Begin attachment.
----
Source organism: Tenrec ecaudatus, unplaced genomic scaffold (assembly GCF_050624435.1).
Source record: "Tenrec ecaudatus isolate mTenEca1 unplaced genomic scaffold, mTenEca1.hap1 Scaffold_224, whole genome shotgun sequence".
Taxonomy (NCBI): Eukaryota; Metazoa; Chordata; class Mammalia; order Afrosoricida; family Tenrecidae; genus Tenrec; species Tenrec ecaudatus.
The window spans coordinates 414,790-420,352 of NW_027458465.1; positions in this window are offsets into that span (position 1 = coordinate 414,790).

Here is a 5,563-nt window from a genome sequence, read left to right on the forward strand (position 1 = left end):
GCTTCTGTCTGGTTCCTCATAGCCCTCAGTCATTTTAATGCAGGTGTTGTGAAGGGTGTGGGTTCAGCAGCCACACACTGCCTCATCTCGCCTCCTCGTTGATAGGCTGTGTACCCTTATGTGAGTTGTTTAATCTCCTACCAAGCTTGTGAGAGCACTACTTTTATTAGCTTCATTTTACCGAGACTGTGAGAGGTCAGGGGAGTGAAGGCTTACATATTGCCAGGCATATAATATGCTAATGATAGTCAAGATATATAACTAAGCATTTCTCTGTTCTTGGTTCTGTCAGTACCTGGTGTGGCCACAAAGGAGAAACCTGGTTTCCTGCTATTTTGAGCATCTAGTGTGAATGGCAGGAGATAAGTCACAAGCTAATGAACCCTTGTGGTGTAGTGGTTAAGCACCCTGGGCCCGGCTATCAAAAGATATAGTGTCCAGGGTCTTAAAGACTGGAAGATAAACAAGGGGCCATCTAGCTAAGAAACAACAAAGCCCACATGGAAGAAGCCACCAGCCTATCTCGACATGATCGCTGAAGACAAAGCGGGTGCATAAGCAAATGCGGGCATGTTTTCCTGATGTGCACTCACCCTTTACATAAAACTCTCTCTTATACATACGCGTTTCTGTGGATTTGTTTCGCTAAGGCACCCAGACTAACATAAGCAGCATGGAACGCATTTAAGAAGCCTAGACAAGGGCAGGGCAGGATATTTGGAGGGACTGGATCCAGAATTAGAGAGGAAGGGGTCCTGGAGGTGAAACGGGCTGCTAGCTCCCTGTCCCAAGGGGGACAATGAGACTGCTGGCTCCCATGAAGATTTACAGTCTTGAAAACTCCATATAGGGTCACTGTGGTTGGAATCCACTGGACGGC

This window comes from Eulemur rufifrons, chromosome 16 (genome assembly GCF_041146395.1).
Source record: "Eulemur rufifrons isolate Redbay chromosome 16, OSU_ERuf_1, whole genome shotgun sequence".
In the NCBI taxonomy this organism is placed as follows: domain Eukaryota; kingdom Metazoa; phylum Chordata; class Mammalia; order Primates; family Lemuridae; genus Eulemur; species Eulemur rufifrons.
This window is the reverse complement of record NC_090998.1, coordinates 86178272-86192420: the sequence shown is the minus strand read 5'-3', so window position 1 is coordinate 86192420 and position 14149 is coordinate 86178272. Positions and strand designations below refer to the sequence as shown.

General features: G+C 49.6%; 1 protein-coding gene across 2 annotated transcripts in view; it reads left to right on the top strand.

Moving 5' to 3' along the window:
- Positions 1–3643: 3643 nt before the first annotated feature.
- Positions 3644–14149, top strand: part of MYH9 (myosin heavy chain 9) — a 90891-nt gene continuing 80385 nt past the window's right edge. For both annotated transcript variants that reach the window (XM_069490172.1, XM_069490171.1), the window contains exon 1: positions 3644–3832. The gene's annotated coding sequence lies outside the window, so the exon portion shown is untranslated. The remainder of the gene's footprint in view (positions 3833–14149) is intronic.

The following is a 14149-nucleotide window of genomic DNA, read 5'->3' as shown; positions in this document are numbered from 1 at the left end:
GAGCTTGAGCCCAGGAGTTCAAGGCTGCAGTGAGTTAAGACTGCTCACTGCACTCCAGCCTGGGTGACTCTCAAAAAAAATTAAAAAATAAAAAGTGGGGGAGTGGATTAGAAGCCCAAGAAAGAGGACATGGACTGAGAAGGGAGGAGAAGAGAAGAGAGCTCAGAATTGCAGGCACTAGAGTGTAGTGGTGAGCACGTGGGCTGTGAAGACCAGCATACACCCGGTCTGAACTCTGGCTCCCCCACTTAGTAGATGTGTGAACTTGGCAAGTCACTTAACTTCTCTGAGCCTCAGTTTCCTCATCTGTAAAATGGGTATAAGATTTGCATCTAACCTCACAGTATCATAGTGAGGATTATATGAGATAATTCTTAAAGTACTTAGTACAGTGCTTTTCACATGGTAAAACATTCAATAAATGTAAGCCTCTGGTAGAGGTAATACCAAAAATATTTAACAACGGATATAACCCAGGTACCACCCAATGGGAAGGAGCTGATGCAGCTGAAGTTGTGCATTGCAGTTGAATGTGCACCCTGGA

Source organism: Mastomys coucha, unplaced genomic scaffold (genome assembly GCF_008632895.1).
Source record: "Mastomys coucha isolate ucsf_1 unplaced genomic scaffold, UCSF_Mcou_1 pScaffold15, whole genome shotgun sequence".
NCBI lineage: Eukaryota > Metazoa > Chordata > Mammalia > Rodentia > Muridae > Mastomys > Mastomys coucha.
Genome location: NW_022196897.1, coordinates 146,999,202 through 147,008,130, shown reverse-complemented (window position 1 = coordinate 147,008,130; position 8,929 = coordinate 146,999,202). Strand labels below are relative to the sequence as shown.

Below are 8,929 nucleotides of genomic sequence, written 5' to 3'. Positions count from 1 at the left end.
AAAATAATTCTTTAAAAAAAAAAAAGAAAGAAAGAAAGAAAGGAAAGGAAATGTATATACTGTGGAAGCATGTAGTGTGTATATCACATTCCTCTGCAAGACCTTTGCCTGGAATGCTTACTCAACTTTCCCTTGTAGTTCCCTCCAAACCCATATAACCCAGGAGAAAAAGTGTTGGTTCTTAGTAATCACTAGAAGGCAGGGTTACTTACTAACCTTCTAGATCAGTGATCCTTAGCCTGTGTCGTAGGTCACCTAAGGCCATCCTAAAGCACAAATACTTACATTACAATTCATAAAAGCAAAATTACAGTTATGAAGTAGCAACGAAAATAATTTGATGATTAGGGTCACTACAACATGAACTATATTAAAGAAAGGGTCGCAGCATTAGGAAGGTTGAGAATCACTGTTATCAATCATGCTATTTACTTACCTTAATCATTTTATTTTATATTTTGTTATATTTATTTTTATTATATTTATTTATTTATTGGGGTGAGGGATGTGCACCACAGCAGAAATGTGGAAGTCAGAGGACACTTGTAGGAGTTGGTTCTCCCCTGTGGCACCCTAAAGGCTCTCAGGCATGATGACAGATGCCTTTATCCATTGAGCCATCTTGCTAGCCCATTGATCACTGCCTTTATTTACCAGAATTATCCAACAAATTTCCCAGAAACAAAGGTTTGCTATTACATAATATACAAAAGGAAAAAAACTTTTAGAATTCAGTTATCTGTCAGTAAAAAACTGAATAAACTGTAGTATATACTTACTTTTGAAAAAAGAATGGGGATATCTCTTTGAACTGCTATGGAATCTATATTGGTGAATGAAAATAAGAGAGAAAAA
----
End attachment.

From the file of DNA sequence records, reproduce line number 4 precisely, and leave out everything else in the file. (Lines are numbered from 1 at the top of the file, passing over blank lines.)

The window spans coordinates 414,790-420,352 of NW_027458465.1; positions in this window are offsets into that span (position 1 = coordinate 414,790).